IIT researchers develop marine robot for real-time underwater surveillance, reducing human life risk | Tech News

IIT researchers develop marine robot for real-time underwater surveillance, reducing human life risk

IIT researchers develop a state-of-the-art marine robot for underwater monitoring, reducing risks and costs. The research aims to enhance efficiency and safety in underwater operations. The study received partial funding from DRDO's Naval Research Board.

| Updated on: Mar 04 2024, 13:03 IST
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Researchers at IIT Mandi and Palakkad develop a marine robot for underwater operations, funded by DRDO. (Pixabay)

Researchers at the Indian Institutes of Technology (IIT) Mandi and Palakkad have developed a marine robot that can cater to real-time problems and reduce maintenance cost and death risk for underwater operation scenarios.

The research which was partially funded by the Naval Research Board (NRB) of Defence Research and Development Organization (DRDO) has been published in two journals-- Journal of Intelligent and Robotic Systems, and Ocean Engineering.

The state-of-the-art robot has been developed for meticulous underwater monitoring and inspections, promising heightened efficiency, minimised risks, and potential cost savings, the researchers said.

The Earth's surface is covered approximately 71 per cent by water, with the oceans holding about 96.5 per cent of all the Earth's water, where only a tiny percentage of the ocean floor and the submerged ecosystem is known to man.

"As understood from history, the ocean interior has been mainly observed using instruments lowered from research ships," Jagadeesh Kadiyam, Assistant Professor, Centre for Artificial Intelligence and Robotics at IIT Mandi, told PTI.

Kadiyam, a co-author of the stydy, said typical ship cruises lasted a month or two, therefore making the detailed monitoring of oceans limited.

"It is often said that ocean variables do not wait for the ship to come for measurements," he pointed out.

"This problem of under-sampling and the relatively high cost of these observation platforms demands technologies that could provide longer observation times at a lower cost through spatial and temporal density," Kadiyam said.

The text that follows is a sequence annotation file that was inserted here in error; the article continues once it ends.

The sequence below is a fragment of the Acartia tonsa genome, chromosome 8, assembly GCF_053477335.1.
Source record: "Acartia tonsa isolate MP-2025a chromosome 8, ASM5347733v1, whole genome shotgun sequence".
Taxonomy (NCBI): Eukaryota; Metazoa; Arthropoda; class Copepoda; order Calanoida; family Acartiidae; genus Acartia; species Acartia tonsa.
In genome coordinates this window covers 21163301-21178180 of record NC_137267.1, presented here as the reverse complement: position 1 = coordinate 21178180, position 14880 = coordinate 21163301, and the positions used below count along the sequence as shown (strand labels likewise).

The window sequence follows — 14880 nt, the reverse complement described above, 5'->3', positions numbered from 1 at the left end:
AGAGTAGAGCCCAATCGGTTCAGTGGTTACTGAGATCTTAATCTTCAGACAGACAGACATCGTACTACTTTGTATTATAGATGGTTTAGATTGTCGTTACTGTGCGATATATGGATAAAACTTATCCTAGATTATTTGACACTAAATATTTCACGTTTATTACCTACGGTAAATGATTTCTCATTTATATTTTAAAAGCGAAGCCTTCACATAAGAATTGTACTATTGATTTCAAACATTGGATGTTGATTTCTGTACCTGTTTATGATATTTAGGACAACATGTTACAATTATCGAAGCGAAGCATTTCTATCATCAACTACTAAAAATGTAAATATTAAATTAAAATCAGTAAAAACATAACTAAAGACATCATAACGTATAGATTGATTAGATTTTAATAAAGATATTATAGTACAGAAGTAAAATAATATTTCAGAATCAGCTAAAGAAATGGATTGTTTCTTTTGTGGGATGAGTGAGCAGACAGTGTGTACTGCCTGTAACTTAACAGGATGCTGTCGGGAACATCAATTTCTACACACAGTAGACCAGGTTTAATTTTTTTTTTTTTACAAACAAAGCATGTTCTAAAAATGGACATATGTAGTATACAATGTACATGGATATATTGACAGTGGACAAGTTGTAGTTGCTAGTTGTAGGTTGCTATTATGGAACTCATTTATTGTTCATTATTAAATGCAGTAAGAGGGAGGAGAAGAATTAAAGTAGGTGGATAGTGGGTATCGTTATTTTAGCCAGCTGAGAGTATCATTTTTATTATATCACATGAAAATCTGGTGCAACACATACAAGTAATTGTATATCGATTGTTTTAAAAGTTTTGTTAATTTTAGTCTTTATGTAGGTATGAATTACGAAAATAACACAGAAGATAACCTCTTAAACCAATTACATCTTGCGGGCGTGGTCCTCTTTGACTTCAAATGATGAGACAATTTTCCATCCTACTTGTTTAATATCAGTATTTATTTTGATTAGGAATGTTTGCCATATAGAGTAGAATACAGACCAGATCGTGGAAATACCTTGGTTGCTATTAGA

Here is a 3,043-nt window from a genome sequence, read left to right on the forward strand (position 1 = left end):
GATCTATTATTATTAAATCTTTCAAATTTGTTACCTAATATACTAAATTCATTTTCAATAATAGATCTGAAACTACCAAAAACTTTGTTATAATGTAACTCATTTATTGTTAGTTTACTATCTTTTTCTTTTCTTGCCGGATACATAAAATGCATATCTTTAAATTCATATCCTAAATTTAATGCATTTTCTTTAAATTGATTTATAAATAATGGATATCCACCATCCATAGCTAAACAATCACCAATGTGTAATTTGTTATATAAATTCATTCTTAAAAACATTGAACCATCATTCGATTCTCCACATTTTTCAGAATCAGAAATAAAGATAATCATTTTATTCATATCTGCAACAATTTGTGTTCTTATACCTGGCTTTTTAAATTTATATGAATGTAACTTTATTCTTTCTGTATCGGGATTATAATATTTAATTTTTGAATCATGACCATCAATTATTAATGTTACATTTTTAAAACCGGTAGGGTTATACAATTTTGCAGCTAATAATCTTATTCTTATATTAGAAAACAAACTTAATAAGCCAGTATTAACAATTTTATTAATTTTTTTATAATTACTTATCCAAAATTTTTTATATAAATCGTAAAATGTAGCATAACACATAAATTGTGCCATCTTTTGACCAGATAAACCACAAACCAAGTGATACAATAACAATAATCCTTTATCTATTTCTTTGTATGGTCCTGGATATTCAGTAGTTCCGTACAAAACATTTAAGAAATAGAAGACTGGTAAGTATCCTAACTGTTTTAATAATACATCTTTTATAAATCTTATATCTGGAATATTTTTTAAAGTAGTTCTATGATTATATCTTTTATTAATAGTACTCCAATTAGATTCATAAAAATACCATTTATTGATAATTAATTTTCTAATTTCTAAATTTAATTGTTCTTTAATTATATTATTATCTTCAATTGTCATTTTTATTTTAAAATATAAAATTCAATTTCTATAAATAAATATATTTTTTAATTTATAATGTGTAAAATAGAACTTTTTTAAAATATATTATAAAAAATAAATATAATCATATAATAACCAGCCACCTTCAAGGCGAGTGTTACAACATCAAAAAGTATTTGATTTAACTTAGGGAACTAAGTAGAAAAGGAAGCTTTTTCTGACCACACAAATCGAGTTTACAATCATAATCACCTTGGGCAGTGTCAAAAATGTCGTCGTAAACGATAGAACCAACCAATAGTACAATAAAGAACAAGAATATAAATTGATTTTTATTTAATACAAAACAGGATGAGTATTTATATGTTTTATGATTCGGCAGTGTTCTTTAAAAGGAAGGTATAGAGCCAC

"Similarly, infrastructure safety is a global concern with ageing dams and increased environmental stresses necessitating more advanced inspection methods. Traditional inspection approaches often involve human divers, which can be risky, time-consuming and expensive," he said.

"Integrating marine robots into dam inspection procedures offers a safer, cost-effective, and technologically advanced solution,” he added.

Kadiyam explained that the recent open-water reservoir field trials signifies a considerable advancement in the maturity of underwater vehicle technology.

"Our research focuses on the prototype development and performance investigations of an underwater vehicle for intervention and inspection applications. A novel framework has been designed and implemented to cater to the various missions in the oceans and inland waters," he said.

Several simulations and experimental outcomes have proven the system's capabilities in the presence of external disturbances such as water currents and varying payloads, the professor said.

The number of submerged structures is steadily increasing due to the advent of new technologies and the rapid expansion of existing infrastructure for defence or civil purposes. Therefore, it is an essential routine to check, maintain, and repair these structures.

Earlier, the jobs underwater were done by human divers, which posed a long-term health effect but now underwater vehicles can be deployed to reduce human intervention.

Santhakumar Mohan, Professor at IIT-Palakkad highlighted the challenges faced by researchers in developing marine robots. "From research point of view, the marine robotics community faces numerous challenges due to the uncertain aquatic environment and disturbances. Communication underwater is still tricky as it predominantly depends on acoustics since the radio waves are hard to pass through the water medium. As this is a niche area, the component cost of the vehicles is also high," Mohan said. "Other issues include waterproofing, choice of non-corrosive materials, and high-pressure operations underwater. Therefore, marine robotic technology will take time to get matured, unlike the vehicles used on land and in the air. Our research focuses on developing systems and designing advanced controls to increase the robot's accuracy, precision, efficiency, and performance," he added.

Various fixed-actuator or thruster setups are commercially available in the market, but surprisingly, the choice of optimised thruster configuration for a specific application is not available so far. The location and arrangement of thrusters and the number of thrusters can change the vehicle's performance in overall.

"Our research provides valuable insight into choosing a specific configuration based on the mission in the presence of unknown underwater disturbances. A prototype test vehicle has been developed and was rigorously tested using simulations and real-time experiments to demonstrate its effectiveness for various underwater operations. "The deployment of these vehicles could play a crucial role in various applications, such as hydroelectric infrastructure inspection (inspecting submerged structures), environmental monitoring of water bodies (early detection of environmental issues), and search and rescue operations,” Mohan said.

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First Published Date: 04 Mar, 13:03 IST